Today, House Government Reform and Oversight Committee Chairman Henry Waxman (D-CA) wrote another letter to Secretary of State Condoleezza Rice requesting her testimony regarding President Bush’s claims that Iraq attempted to procure uranium from Niger. Waxman writes that his previous letters to Rice produced “an insufficient response from the State Department’s Legislative Affairs office.”
In today’s State Department press briefing, spokesman Sean McCormack claimed the letter “answered in full” all of Waxman’s inquiries. He added that he was “very curious” as to why Waxman believed the previous response to be insufficient:
QUESTION: Apparently, in Congress, the House reiterated its request for Secretary Rice to testify on April 18th, on…
MCCORMACK: Is this from Mr. Waxman’s committee?
QUESTION: Yes. Yes.
MCCORMACK: I don’t really see the need. I think the letter that we replied to answered in full all of his inquiries.
QUESTION: No, he said, After receiving an insufficient response from the State Department…
MCCORMACK: I don’t know what makes — it would be interesting for them to detail in what regard it’s insufficient, in that we detailed some correspondence — and through all the correspondence that they alleged was not responded to, and detailed for them exactly how it was responded to, including a letter that they said that they sent that nobody could find any evidence it had been sent.So, clearly, we were answering our mail, looking at it, and responding to it. I’m not quite sure that they have done the same.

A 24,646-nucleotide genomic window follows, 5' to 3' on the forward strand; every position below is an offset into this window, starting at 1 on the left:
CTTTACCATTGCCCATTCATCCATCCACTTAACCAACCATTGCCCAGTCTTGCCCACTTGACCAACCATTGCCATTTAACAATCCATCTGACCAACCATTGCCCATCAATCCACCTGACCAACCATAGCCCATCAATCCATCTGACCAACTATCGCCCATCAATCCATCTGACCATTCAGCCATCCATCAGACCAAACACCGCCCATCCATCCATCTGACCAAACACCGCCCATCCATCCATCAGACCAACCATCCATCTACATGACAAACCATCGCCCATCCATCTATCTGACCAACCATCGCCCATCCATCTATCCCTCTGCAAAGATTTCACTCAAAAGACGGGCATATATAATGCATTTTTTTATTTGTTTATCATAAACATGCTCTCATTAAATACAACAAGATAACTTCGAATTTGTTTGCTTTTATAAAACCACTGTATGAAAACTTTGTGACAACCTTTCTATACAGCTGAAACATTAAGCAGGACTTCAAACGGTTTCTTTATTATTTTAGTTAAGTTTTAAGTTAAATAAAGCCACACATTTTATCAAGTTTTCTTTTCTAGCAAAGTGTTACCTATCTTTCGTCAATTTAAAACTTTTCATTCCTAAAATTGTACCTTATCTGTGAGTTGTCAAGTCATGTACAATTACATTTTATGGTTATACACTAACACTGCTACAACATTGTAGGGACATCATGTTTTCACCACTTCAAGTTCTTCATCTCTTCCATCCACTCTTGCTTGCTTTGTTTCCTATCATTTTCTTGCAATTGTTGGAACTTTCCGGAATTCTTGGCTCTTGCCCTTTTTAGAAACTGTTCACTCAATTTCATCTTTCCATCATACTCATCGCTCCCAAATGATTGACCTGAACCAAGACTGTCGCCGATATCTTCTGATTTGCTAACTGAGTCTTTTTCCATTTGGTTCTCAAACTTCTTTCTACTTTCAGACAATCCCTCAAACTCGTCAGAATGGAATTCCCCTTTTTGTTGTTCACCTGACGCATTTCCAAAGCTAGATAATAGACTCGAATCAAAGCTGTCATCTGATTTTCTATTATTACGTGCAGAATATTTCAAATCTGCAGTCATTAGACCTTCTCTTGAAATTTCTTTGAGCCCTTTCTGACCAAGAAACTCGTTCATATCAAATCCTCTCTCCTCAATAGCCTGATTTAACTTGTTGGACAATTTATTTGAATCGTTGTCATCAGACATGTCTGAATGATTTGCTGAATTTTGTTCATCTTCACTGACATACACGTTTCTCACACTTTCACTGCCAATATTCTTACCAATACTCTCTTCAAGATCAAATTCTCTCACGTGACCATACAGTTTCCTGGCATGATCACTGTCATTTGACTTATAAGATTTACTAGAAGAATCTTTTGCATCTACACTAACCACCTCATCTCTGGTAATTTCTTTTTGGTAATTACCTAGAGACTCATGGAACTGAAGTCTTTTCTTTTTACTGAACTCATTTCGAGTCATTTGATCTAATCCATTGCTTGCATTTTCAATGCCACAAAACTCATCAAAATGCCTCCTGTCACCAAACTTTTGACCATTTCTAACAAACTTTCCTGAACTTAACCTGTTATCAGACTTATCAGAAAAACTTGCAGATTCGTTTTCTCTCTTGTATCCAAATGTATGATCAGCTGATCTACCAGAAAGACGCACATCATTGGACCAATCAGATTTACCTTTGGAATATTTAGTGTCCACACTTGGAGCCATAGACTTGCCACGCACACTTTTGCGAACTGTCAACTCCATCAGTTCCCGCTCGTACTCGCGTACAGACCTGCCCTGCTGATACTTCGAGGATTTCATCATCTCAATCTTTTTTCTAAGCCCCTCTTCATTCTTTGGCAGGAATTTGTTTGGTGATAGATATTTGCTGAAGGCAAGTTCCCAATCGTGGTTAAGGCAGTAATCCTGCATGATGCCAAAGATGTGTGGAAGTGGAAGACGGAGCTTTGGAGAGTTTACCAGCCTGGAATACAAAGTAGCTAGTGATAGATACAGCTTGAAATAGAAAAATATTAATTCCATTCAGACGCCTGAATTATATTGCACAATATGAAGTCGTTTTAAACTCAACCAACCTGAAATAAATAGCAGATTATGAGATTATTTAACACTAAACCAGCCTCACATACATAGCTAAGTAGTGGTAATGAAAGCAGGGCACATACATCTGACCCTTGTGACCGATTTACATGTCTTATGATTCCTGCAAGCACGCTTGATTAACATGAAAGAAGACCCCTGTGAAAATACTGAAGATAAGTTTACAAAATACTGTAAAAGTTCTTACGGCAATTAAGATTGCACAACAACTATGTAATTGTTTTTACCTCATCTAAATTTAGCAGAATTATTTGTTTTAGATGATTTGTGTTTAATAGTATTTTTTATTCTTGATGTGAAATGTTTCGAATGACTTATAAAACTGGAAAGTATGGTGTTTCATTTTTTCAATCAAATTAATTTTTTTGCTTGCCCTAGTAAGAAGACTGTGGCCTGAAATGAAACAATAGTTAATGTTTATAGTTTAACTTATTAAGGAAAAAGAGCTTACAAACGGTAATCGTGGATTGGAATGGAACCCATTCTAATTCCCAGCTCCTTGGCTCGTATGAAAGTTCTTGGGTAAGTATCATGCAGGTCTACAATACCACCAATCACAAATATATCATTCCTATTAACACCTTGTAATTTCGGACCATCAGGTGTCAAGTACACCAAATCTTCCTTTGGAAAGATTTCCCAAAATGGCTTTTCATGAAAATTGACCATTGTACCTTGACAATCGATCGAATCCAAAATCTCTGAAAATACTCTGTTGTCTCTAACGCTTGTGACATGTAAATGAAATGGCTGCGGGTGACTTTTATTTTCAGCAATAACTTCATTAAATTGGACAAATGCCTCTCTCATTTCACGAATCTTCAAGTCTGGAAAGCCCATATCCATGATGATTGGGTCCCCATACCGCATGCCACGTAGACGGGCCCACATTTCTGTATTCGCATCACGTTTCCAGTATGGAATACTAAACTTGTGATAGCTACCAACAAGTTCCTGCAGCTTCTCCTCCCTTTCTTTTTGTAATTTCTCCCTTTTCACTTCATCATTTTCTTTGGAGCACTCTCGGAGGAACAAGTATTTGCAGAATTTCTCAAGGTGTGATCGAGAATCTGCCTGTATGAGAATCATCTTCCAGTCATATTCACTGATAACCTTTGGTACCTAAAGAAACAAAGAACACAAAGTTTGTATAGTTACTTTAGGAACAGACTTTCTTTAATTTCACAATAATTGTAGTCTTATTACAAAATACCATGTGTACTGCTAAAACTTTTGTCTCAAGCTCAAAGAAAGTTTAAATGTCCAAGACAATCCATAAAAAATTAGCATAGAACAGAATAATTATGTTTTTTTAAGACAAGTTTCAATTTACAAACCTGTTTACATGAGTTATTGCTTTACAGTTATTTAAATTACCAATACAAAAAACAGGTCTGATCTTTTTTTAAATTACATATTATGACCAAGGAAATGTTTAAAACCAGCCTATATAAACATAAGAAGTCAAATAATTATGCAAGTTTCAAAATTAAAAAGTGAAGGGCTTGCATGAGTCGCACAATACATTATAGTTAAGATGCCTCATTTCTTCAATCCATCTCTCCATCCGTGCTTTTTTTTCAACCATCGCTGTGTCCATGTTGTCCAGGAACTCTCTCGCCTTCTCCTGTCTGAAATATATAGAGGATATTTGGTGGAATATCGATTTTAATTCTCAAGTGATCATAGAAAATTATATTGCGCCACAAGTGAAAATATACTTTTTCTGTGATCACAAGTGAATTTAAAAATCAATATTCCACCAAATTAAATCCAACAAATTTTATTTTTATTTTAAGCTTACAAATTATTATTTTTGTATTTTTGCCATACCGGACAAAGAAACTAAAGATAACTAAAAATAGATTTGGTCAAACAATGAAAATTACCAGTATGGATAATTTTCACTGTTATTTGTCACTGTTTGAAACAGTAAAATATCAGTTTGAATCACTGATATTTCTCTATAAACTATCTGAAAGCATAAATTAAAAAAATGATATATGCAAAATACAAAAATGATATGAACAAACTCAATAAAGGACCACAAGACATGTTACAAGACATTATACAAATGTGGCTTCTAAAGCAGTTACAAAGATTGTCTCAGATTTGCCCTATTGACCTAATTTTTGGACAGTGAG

QUESTION: So she refuses to testify?
MCCORMACK: I haven’t asked her. I haven’t put the question to her.But I think the question needs to be, when they talk about an insufficient response, I’m very curious as to in what regard it’s insufficient.
Note to McCormack: Read the letter. Waxman lays out plainly why the State Department’s response has been “insufficient.” Specifically, he states that the State Department has not been forthcoming about Rice’s knowledge about the false Niger uranium claim that made its way into Bush’s 2003 State of the Union address:
In my March I2 letter, l requested information about what you knew about this assertion and how it ended up in the State of the Union address. I asked you to answer specific questions raised in a June 10, 2003, letter and a July 29,2003, letter, both of which I enclosed. These questions included: (1) whether you had any knowledge that would explain why President Bush cited forged evidence about Iraq’s efforts to procure uranium from Niger in the State of the Union address; (2) whether you knew before the State of the Union address of the doubts raised by the CIA and the State Department about the veracity of the Niger claim; (3) whether there was a factual basis for your reference in aJanuary 23,2003, op-ed to “Iraq’s efforts to get uranium from abroad”; and (4) whether you took appropriate steps to investigate how the Niger claim ended up in the State of the Union address after it was revealed to be fraudulent.
Rather than address any of these questions, Mr. Bergner forwarded copies of two old State Department letters that have no bearing whatsoever on your knowledge of, your role in, or your statements about the Niger claim.
Rice’s days of blowing off Waxman’s letters are over. If the State Department can’t find time to read and adequately respond to his inquiries, Waxman said he will request her testimony on April 18. Stay tuned.